65 miles. My first CDT cows! Remote road walking. Longer water carries. Private property to navigate through and around. My feet are now too big for my shoes.
An action packed 60 miles in the Scapegoat Wilderness. Incredibly scenic ridgeline walking. A grueling 18 hour, 33 miles day out-walking the arrival of a big storm. Navigating in dark. Give me back the bears, lightning is a thousand times more terrifying!
115 miles of total remoteness, the Chinese Wall, blister hell, blow-downs, thousands of stream crossings and a resupply at Benchmark Ranch.
Well, I’ve hiked the length of Glacier National Park! The 70 miles from Many Glacier to East Glacier were certainly adventure packed: mountain passes with dramatic views, two super scary Grizzly encounters, getting stuck in a rain/wind storm on Triple Divide Pass and crossing snow on Pitamakan Pass. Continue reading Many Glacier to East Glacier
Wow. Probably all I need to say. Glacier National Park is simply stunning. The first 30 miles of the CDT was filled with fields of wild flowers, huge alpine lakes, massive jagged mountains and great trail. The adventure has finally began!
East Glacier Park to Marias Pass
While I haven’t officially started the CDT yet, today I did hike a 16 mile section of trail from East Glacier up to Marias Pass, the pass I crossed coming in on the train yesterday. There’s a few reasons for doing this pre-hike: there’s a brutal cold snap sitting over Montana for a couple more days making the high country a tad unappealing; there’s still quite a bit of snow up high on the passes with some fresh falling yesterday; but mostly it’s so that when I do the 135 mile segment south of East Glacier in a couple of weeks it’ll only be 120 miles as I’ll skip ahead to Marias Pass and start from there. Details aside, I started my CDT hike today, although i’ll reserve the celebration for when I start hiking south from the Canadian border later in the week.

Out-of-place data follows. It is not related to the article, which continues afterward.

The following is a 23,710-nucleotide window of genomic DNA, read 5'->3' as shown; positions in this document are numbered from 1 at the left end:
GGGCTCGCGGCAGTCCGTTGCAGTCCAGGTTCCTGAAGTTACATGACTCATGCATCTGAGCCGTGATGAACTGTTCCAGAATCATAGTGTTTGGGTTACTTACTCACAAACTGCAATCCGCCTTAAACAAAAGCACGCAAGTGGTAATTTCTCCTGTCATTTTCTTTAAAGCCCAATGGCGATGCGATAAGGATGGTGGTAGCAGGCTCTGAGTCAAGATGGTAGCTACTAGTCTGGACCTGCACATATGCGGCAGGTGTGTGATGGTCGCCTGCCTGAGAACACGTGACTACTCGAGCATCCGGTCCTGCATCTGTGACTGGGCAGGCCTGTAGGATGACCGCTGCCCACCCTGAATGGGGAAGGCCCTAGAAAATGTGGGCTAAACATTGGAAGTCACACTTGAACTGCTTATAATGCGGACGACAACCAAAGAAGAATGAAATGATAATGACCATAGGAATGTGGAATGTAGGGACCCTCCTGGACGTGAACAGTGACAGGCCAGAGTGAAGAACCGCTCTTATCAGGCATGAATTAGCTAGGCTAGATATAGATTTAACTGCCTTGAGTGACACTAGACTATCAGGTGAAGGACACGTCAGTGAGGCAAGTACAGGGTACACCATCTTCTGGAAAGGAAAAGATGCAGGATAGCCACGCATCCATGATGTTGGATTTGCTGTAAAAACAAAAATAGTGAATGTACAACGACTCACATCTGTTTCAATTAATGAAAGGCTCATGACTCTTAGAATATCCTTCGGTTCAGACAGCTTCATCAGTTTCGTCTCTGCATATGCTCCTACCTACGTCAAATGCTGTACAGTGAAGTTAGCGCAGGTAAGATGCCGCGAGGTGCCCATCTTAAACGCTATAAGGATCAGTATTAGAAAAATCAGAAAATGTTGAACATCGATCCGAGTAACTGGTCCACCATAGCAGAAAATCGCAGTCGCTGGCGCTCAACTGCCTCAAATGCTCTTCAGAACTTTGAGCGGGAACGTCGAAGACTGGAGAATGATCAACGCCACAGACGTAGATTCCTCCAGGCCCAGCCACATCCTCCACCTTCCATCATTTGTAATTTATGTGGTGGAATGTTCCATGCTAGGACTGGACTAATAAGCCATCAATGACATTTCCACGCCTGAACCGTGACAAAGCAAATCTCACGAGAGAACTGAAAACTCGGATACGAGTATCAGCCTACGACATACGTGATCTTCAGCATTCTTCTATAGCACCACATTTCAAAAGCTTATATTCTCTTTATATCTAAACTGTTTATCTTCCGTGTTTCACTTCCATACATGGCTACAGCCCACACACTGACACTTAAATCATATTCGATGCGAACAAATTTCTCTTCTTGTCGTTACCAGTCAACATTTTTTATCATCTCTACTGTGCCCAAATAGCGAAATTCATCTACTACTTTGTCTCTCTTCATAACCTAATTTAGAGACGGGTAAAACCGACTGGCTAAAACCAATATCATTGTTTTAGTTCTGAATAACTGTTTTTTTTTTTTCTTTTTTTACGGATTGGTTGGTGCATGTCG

It’s finally time, time to start my journey on the Continental Divide Trail. I’m writing from East Glacier Park, Montana, the kind of town where kids ride their bike down the middle of the street with an unleashed dog happily prancing along and cars stop to let them pass, huckleberry everything is sold at the few shops and restaurants there are and the world’s largest purple spoon is on display as you enter the town, that’s right, largest purple spoon.
At 24 miles, 10 canyon/pass traverses and 8,000ft elevation gain, the Stansbury Front Trail (SFT) is an action packed weekend point-to-point hike. Highlights were watching the sun rise over the Great Salt Lake, getting pounded by a thunderstorm in the comfort of my tent, wildflowers everywhere, tons of solitude, a great workout and the massive and beautiful Hickman Canyon.
I drove down from Salt Lake City on Friday morning and arrived at the town of Bryce about 1 p.m. I jumped on the next shuttle into Bryce Canyon National Park. I’d never been here before, so the excitement factor was high.
It’s January 17th and I’ve decided it’s time I get with the rest of the world and welcome in 2016! I like to start out the new year with plans and resolutions firmly in place, so when I realized on Dec 31 that I’d been too busy to do that yet, I decided to stay in 2015 for a little while longer. But, before I get into 2016 plans, I have a few fun trips to catch you up on from the late fall and early winter: 3 canyon traverse from lower Millcreek to Little Cottonwood; the other 3 canyon traverse from Provo Canyon to Little Cottonwood along the Great Western Trail; and the East Rim of Zion National Park.
40 miles in 3 days. Epic views along a beautiful route. Freezing in my tent. Hiking with an injury isn’t fun. It’s hunting season, eek! This tri-canyon traverse was incredible. Continue reading Provo Canyon to Little Cottonwood Canyon, Great Western Trail